Study lead author Aimee Stapleton of the University of Limerick
A group of Irish scientists from the Bernal Institute at the University of Limerick discovered that mechanical pressure on the protein lysozyme, which is found in egg white and normal tears, produces electricity.
The ability to generate electricity when pressed is known as the piezoelectric effect, characteristic, for example, of quartz crystals, which convert mechanical energy into electrical energy and vice versa. Such materials are widely used in resonators and vibrators in mobile devices or in deep-sea echo sounders for ultrasound imaging. Bones, tendons and wood also have a piezoelectric effect.
As it turned out, lysozyme crystals can be easily isolated from natural sources. According to one of the leading researchers, Amy Stapleton, the ability of this protein to generate electricity has long been unknown. Studies have shown that the ability of lysozyme to generate electricity is quite comparable to that of quartz.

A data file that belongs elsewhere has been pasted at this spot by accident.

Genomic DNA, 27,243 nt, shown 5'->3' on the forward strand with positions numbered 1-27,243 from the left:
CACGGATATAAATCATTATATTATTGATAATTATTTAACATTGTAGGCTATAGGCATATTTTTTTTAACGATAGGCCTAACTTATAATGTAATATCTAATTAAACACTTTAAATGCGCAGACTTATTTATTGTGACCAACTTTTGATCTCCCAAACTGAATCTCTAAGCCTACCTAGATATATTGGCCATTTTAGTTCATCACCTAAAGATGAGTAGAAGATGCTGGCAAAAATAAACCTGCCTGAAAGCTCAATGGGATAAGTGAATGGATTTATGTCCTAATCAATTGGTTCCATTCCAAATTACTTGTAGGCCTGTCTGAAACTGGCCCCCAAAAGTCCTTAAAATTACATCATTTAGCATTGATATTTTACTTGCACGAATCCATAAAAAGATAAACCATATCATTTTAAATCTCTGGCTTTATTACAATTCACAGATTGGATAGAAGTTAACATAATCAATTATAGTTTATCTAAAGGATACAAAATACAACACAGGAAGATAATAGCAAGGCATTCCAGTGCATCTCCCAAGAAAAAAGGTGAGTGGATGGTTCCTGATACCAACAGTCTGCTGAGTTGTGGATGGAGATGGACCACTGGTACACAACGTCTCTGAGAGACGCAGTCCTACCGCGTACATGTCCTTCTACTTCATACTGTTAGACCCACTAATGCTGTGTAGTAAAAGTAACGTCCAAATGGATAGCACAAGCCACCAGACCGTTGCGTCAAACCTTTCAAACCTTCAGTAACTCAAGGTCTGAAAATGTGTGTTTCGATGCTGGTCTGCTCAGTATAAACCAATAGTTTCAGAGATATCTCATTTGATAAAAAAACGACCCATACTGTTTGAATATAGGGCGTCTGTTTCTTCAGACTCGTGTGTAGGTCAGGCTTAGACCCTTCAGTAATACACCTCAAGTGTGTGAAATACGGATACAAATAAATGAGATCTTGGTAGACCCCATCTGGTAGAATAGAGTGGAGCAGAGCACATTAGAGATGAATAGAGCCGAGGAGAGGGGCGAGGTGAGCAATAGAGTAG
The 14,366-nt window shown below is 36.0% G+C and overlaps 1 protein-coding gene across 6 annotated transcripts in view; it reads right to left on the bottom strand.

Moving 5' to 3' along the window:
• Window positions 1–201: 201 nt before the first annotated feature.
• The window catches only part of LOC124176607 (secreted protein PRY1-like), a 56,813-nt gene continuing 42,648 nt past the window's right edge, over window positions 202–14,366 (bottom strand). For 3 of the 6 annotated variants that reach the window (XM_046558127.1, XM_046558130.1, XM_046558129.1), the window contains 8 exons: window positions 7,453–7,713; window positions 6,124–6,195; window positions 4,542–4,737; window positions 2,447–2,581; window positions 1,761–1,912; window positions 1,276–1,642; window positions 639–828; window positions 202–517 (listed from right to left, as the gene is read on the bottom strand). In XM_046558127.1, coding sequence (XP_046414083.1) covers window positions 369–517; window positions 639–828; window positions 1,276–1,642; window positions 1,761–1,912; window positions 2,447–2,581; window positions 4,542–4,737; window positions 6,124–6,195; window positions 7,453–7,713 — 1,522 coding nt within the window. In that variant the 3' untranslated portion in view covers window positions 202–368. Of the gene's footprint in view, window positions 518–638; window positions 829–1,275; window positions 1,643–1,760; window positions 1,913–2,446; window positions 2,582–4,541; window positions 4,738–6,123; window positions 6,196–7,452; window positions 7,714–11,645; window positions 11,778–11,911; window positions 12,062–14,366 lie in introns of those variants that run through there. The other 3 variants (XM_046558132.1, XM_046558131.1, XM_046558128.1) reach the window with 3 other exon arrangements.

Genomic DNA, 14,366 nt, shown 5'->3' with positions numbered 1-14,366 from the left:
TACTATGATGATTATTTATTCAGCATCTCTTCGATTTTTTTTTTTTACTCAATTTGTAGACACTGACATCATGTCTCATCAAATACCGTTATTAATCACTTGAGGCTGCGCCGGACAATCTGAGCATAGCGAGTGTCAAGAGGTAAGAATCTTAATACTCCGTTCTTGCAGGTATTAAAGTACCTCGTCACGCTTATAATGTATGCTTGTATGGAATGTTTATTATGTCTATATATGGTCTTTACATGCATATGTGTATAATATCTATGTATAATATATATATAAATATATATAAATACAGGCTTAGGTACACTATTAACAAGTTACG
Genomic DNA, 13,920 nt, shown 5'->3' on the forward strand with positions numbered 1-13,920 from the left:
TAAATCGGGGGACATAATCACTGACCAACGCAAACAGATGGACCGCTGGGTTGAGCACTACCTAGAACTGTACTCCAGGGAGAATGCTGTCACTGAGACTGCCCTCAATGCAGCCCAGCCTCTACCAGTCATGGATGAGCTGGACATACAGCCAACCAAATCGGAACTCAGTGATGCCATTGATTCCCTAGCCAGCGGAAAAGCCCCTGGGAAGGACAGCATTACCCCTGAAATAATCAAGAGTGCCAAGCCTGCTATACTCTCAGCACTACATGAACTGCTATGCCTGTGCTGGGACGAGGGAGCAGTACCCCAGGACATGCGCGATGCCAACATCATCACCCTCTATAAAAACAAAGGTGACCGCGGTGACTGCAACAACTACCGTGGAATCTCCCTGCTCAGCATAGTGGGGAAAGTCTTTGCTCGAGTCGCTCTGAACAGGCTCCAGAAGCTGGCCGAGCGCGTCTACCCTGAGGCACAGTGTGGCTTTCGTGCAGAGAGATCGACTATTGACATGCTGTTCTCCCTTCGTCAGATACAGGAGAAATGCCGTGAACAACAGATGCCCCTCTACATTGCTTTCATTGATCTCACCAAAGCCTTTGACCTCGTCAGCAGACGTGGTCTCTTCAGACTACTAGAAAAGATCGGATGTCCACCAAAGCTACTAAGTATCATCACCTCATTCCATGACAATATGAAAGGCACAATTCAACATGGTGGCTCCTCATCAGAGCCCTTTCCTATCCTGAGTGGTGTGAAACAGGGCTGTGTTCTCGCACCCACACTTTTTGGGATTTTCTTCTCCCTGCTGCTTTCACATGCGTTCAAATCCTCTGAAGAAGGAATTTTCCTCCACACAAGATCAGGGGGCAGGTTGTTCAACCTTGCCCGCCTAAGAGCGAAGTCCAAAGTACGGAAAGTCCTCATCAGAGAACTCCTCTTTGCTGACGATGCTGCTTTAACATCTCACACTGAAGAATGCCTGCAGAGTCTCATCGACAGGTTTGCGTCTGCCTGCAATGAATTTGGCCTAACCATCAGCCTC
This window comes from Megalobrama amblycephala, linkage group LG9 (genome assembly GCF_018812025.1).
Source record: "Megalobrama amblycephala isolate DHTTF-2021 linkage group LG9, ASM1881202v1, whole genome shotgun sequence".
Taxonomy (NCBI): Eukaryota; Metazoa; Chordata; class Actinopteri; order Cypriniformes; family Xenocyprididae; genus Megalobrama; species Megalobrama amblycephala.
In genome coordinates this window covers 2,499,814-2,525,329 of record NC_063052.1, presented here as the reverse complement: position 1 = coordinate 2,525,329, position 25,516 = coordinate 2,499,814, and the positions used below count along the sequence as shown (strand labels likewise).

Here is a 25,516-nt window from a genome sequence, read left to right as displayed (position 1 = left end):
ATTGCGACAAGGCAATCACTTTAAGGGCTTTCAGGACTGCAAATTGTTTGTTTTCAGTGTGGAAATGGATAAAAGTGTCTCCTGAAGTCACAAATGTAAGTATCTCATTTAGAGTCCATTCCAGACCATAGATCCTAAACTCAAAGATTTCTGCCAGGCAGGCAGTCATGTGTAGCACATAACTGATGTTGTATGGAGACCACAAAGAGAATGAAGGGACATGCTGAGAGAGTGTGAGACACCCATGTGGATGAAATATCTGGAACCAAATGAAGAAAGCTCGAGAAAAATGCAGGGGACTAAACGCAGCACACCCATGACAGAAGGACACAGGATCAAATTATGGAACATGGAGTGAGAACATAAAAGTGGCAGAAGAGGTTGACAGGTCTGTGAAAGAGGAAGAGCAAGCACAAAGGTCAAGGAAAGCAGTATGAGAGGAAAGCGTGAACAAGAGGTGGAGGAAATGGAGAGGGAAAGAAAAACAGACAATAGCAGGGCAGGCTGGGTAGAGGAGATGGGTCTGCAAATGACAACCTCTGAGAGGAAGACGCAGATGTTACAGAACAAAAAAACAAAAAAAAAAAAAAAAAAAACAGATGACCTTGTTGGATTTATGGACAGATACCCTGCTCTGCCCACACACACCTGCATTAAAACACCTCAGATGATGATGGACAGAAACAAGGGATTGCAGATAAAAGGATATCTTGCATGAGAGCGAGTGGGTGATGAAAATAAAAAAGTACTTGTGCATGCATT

Authors of the discovery: John Sweeney, Amy Stapleton and Vincent Casey
Considering the biological origin of crystals and the absence of toxicity, they can be successfully used as electroactive and antimicrobial coatings for medical implants.
The discovery of Irish scientists opens up broad prospects for further research in the field of energy and flexible biomedical electronics.